picture of a flash drive

Yes, a flash drive!  Not an empty drive.  It had my research plan, copies of related documents and other stuff on it.  I used one of the many computers in the library to read the contents of my flash drive and consult the catalogue.  All the records I consulted were available on microfilm or fiche, so I used the free film scanners to copy the records I wanted directly onto my flash drive.

Getting back to the three marriages project.

First, I found that a published transcript of the Claverley parish registers was available:

Fletcher, W.G.D. 1907. Shropshire Parish Registers.  Diocese of Hereford. Vol X. privately printed for the Shropshire Parish Register Society.  (FHL microfilm: 162094 item 2, book shelf mark 94245 B4sh v.10)

p 332

1795 June 21  John Wilson of Alveley, b. & Mary Wilson,  lic by Matthew Pilkington, Clerk.
Wit:  James Wilson, Sarah Wilson

p 337

1808 Apr 21  Joseph Wilson of Chetton, b. & Elizabeth Wilson, sp., lic.
Wit: Dorothy Wilson, Wm Wilson

Note that these are transcriptions of the parish registers, not the originals.  The book contains a detailed description of the registers and their contents and claims the transcript is faithful to the originals.  The originals comprise ten volumes: vol VII contains marriages from 1795-1812 and vol VI contains marriages from 1774-1795.  According to the transcript, both marriages are in vol VII.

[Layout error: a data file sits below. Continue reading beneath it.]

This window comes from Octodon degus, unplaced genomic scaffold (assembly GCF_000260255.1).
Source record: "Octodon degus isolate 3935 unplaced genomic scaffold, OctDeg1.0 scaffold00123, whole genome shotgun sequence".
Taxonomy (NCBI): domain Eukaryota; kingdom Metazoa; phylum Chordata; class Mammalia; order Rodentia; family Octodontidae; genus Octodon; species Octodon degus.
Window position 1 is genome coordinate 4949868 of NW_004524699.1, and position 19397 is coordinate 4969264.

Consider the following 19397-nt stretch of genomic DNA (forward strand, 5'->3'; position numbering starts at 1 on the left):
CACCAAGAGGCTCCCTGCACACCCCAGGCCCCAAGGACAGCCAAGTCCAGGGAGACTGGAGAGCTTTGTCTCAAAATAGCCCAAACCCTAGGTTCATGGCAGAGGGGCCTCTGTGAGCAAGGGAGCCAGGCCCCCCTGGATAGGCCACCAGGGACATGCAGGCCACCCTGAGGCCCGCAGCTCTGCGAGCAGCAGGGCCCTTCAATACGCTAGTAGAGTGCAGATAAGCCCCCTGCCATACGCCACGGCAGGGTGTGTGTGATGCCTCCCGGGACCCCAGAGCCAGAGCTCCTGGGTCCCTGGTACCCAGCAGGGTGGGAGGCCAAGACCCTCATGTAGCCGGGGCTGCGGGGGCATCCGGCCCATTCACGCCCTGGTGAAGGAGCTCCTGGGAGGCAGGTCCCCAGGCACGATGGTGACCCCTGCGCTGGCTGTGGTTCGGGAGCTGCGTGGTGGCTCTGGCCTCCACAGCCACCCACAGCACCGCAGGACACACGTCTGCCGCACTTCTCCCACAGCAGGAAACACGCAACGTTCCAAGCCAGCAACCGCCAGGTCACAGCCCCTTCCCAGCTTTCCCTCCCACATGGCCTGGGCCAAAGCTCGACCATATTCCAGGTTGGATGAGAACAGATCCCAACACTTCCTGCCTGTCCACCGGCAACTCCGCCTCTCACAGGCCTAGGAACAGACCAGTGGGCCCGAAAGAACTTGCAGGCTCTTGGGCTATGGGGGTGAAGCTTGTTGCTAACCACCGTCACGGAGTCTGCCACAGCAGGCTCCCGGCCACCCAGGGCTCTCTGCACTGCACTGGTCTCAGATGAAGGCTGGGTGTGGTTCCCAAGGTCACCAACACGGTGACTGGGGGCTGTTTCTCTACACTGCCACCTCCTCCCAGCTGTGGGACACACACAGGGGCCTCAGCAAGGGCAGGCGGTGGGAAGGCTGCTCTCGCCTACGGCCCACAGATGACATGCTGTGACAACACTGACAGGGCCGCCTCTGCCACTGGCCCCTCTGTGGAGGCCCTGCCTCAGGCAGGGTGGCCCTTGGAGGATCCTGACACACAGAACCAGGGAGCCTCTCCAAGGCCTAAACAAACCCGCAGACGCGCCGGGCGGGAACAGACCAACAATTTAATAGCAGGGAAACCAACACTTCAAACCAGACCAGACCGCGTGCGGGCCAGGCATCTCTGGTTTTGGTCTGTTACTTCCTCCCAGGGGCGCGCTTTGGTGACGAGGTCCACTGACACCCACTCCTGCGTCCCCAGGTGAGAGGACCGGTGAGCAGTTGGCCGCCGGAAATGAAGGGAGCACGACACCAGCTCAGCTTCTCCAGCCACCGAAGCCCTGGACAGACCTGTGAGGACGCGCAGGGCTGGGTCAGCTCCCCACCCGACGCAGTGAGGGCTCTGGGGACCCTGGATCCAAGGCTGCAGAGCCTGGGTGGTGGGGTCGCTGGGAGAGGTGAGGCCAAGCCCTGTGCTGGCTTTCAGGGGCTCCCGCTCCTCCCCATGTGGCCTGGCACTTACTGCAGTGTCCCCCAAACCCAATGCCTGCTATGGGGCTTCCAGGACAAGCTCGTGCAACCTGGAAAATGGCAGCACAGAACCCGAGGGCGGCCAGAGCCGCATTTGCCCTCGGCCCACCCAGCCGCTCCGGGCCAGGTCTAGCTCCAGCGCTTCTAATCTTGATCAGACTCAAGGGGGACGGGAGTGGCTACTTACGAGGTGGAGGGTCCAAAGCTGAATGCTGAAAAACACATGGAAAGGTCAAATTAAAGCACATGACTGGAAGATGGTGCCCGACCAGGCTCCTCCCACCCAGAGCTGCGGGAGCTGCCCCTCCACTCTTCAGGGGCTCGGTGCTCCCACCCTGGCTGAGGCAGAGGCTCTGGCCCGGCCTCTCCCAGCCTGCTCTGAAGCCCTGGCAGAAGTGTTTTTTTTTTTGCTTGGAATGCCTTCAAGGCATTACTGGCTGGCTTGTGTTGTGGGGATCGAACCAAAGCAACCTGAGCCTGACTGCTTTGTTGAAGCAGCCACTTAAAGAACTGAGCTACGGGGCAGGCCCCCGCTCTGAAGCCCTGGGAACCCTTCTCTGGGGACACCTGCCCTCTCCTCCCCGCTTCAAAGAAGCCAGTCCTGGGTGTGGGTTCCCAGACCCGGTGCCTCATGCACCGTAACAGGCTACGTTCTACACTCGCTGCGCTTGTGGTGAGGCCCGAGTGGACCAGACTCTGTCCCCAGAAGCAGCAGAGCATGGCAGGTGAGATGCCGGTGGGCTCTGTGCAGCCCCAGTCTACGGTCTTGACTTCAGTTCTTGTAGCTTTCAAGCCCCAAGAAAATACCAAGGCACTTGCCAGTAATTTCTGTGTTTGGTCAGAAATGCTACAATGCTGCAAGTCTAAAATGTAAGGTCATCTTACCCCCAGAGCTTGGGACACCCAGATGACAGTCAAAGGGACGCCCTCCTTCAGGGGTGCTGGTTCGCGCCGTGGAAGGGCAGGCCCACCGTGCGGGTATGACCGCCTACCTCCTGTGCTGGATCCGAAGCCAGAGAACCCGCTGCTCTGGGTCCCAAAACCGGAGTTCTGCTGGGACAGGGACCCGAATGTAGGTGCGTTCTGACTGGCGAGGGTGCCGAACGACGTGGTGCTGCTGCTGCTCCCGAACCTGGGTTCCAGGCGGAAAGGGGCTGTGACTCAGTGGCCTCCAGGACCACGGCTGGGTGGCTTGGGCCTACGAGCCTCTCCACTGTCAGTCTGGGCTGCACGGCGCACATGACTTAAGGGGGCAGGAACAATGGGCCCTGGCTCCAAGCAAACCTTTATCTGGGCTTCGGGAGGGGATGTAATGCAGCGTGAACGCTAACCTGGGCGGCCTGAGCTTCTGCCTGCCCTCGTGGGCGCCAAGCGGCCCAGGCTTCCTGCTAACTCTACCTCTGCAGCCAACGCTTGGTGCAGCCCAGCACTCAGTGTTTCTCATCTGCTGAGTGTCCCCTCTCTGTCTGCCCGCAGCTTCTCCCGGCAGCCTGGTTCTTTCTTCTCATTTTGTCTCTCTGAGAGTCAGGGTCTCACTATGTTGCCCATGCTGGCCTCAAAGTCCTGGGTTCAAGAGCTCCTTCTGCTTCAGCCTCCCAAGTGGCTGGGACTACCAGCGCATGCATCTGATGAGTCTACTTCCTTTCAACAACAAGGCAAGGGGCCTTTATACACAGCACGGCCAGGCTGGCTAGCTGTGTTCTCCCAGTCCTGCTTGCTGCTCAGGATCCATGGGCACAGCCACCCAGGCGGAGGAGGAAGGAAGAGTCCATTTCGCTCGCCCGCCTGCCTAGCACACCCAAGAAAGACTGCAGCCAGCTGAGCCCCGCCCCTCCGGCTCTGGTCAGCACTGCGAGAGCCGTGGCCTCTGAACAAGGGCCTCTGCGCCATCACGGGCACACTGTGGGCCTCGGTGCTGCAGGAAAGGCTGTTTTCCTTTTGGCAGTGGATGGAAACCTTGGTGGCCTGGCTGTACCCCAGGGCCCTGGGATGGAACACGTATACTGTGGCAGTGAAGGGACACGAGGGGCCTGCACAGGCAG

The will indicates Elizabeth married Joseph Wilson of Bushbury, so why is he recorded as of Chetton on the marriage?  Chetton is ca 15 km west of Claverley.  Bushbury is in Wolverhampton ca 15 km NE of Claverley.

Then, I searched the FamilySearch index for a marriage between John and Dorothea Wilson which lead me to this:

Bishop’s transcript, Brewood (FHL microfilm: 425497, entry no 11)

8 July 1816 Brewood, Staffs John Wilson of Aston Claverley m Dorothea Wilson of this parish [Brewood] by license
Witnesses: Wm Wilson, Beatrice Hill

This clearly seems to be the marriage of our Dorothea, but why is she recorded as being resident in Brewood, and not Claverley?  Brewood is near Wolverhampton, ca 13km ne of Claverley.    This is the bishop’s transcript, a copy of the original register that was submitted to the bishop periodically (usually quarterly).

So, these do look like the marriages of William Wilson’s daughters, but not all the details match up.  How many other Wilsons were there in Brewood, Chetton, and other locations?  If the husbands were as mobile as seems to be indicated, then I should check surrounding areas to rule out other possible men of the same names.

Map of locations connected to 3 Wilson-Wilson marriages and apparetn movements of people involved

Map of locations connected to 3 Wilson-Wilson marriages and apparent movements of people involved. Interactive version of map here

Other considerations are:

  • The records I found in the Family History Library are copies, so may not be reliable.
  • The index (e.g. IGI) entries on FamilySearch are derived from the FHL holdings, and may not refer to original or the most reliable records.
  • There are original parish registers available, but not at FHL.

Before I can truly claim to have cracked the three Wilson-Wilson marriages case, I need to:

  • resolve the apparent discrepancies
  • complete the search in likely locations and extend the search area
  • identify and rule out other possible husbands
  • as all three marriages were by license, search Lichfield and Worcester diocese records

Lots still to do then!